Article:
Biodiversity Conservation Plants

When weed is good

Have we been demonising them unnecessarily?

Weeds are the bane of life for gardeners, farmers and conservationists.

Whether it be onion weed taking over gardens, Paterson’s curse spreading across paddocks and poisoning cattle or Japanese knotweed chocking waterways – Its easy to see where the inspiration behind John Wyndom’s The Day of the Triffids, or HG Wells’ red weed in War of the Worlds comes from. Transported from one side of the planet to another, and without natural predators or biological control agents, these ‘alien’ plants run amok in new territories smothering landscapes and killing wildlife.

What’s needed is a transition to a new paradigm […] in which human perceptions about weeds should not be negative by default.

“Negative by default” is how humans perceive weeds. They’re a threat to biodiversity, so we spend millions of dollars on their eradication. But is this paradigm true for all ecosystems and all weeds? And, do we really understand the exact interactions between weeds and native species in our managed and natural ecosystems?

According to an international team of researchers, the answer is ‘no, not necessarily’. These researchers have been working to fill this knowledge gap by examining weed-biodiversity interactions in detail. And what they’re finding is unexpected, potentially controversial and may challenge prevailing notions of best practice weed management among conservation practitioners.

Remnant grassland in Mokota Conservation Park
Remnant grassland in Mokota Conservation Park in the Mid-North region of South Australia, one of the sites included in the analysis (image courtesy of Greg Guerin)

Weeds can have positive effects on biodiversity

The research, lead by Dr Irene Martín-Forés of the Spanish National Research Council (CSIC) at the National Museum of Natural Sciences in Madrid, found that, contrary to most people’s notions,  weeds have a positive or neutral association with biodiversity in Australian grassland ecosystems. That is, the more weeds found at sites often the higher the level of native species diversity. In fact, they found no apparent competition between weeds and natives or other negative effects on overall native diversity.

Irene and her colleagues from The University of Adelaide, came to these conclusions after analysing data on species richness, cover and diversity collected from hundreds of grassland monitoring sites of varying levels of disturbance throughout the greater Mount Lofty Ranges region of South Australia.

At the most disturbed grasslands sites with land-uses such as cropping and modified pastures, rather counterintuitively, the positive association between weed and natives was highest, and is most likely due to the complementary roles of exotic and native species, and the opportunity for rapidly establishing weeds to aid  the occupation of space and use of resources by all species. They work together, facilitating each other to colonise degraded sites, instead of competing.


A new way of managing weeds

As highlighted by research team member, Dr Greg Guerin, these results indicate that although a minority of weed species are having strong negative impacts on native biodiversity, these interactions can’t be generalised across all weeds and ecosystems. This challenges the notion that all weeds need to be removed from remnant Mediterranean-climate grasslands, regardless of identity, or that weed cover or diversity per se is a valid condition measure.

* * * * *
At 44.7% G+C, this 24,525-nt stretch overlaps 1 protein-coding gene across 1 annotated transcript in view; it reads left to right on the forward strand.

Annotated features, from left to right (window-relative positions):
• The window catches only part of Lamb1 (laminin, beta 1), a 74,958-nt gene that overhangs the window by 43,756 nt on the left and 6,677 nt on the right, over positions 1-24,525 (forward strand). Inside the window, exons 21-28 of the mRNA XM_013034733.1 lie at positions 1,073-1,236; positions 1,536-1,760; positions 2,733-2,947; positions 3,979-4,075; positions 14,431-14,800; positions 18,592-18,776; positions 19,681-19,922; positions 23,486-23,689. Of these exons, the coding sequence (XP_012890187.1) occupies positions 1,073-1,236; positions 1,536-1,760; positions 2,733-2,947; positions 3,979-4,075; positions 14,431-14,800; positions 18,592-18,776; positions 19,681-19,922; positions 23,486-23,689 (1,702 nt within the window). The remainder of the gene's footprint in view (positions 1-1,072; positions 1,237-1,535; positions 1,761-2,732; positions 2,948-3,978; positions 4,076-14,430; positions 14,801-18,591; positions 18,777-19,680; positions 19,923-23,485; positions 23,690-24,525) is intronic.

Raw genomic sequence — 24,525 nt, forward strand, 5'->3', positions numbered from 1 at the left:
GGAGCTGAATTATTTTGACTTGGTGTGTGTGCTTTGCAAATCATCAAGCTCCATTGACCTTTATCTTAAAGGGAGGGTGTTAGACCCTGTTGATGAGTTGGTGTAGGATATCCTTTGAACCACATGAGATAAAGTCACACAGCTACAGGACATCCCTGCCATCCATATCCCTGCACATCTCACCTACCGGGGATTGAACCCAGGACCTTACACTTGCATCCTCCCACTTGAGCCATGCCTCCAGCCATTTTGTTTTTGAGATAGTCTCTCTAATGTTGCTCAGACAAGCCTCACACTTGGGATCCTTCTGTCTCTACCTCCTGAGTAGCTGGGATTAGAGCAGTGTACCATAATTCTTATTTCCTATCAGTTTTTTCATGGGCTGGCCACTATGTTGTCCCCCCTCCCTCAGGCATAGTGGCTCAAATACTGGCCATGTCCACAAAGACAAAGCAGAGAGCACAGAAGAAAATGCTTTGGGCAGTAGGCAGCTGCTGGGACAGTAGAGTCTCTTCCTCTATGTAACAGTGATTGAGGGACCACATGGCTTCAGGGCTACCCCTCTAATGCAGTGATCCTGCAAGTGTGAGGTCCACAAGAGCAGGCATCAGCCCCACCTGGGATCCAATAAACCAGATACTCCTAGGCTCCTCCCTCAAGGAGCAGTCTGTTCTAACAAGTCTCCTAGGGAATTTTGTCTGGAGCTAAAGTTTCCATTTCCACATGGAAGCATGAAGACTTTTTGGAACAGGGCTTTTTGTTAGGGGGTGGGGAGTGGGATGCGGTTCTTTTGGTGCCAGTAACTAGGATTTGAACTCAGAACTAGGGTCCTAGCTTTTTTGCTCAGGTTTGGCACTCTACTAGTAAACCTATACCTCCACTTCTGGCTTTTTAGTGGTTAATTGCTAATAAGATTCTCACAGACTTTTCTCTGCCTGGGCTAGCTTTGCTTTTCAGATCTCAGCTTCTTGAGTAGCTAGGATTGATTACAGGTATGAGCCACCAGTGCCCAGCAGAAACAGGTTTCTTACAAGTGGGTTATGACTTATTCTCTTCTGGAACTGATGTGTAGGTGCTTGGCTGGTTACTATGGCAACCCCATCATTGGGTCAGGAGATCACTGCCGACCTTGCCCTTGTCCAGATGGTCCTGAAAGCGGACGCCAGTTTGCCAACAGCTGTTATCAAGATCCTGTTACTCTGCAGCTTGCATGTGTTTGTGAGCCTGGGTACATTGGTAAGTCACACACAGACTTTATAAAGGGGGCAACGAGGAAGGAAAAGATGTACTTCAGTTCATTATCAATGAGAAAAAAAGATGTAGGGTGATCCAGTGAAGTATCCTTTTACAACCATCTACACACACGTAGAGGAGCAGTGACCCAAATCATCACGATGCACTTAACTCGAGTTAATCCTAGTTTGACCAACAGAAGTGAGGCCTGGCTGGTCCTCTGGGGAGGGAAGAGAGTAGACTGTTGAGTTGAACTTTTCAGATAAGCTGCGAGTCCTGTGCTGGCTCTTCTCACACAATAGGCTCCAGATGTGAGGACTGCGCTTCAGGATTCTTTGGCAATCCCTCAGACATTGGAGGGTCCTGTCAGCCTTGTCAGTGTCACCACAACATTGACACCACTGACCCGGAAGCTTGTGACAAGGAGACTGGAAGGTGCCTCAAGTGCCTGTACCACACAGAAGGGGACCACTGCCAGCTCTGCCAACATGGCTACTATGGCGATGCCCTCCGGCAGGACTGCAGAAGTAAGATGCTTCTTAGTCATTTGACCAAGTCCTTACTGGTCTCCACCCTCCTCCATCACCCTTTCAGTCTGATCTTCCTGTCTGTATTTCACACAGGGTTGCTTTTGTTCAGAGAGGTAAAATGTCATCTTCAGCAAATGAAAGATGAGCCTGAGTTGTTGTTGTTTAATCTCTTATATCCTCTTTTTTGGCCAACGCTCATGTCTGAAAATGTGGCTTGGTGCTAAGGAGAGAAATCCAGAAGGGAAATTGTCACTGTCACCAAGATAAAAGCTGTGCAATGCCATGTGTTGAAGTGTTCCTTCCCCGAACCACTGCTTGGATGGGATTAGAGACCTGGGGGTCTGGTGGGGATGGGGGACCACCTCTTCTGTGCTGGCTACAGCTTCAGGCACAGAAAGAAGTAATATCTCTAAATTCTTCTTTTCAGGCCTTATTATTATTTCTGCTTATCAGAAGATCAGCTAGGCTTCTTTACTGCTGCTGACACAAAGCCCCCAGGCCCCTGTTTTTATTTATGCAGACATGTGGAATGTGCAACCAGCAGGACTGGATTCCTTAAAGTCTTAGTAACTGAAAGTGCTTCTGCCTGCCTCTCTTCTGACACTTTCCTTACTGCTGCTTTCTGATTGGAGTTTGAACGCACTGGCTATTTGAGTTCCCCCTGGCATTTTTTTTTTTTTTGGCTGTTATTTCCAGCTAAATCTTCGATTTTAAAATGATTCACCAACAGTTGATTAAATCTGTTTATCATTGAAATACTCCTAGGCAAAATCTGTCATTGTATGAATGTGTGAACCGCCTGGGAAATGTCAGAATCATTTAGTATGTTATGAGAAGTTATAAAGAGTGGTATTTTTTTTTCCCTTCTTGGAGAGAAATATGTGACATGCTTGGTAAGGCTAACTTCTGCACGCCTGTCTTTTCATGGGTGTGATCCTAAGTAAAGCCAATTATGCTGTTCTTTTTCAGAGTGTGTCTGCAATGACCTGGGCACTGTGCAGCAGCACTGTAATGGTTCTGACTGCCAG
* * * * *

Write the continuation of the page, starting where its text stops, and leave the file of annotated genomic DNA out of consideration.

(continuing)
Habitat management that focusses on general weed eradication rather than targeting particularly problematic species in grasslands may well turn out to be ineffectual.

What’s needed is a transition to a new paradigm. A model in which human perceptions about weeds should not be negative by default.  Instead, a more nuanced understanding of conservation is required, one that involves assessing exotic species in native systems on a case-by-case basis needs to be considered.

Multiple sources of open data were utilised in this research, including from TERN and its cognate National Collaborative Research Infrastructure Strategy (NCRIS) projects:

Read more about this research in the recently published paper in the journal PlosOne.

This blog is rewritten with permission from a Terrestrial Ecosystem Research Network newsletter article by Mark Grant and the authors of the article.

Prof Andy Lowe is a British-Australian scientist and expert on plants and trees, particularly the monitoring, management and utilisation of genetic, biological and ecosystem resources. He has discovered new species, lost forests, championed to eliminate illegally logged timber in global supply chains, served the UN’s Office of Drugs and Crime and has been responsible for securing multi-million dollar research funding. He is an experienced and respected executive leader, as well as mid-career mentor. Andy is the inaugural Director of Food Innovation at the University of Adelaide serving as the external face for all significant food industry and government sectors across South Australia, and the world.

0 comments on “When weed is good

Leave a Reply

Fill in your details below or click an icon to log in: Logo

You are commenting using your account. Log Out / Change )

Twitter picture

You are commenting using your Twitter account. Log Out / Change )

Facebook photo

You are commenting using your Facebook account. Log Out / Change )

Google+ photo

You are commenting using your Google+ account. Log Out / Change )

Connecting to %s

%d bloggers like this: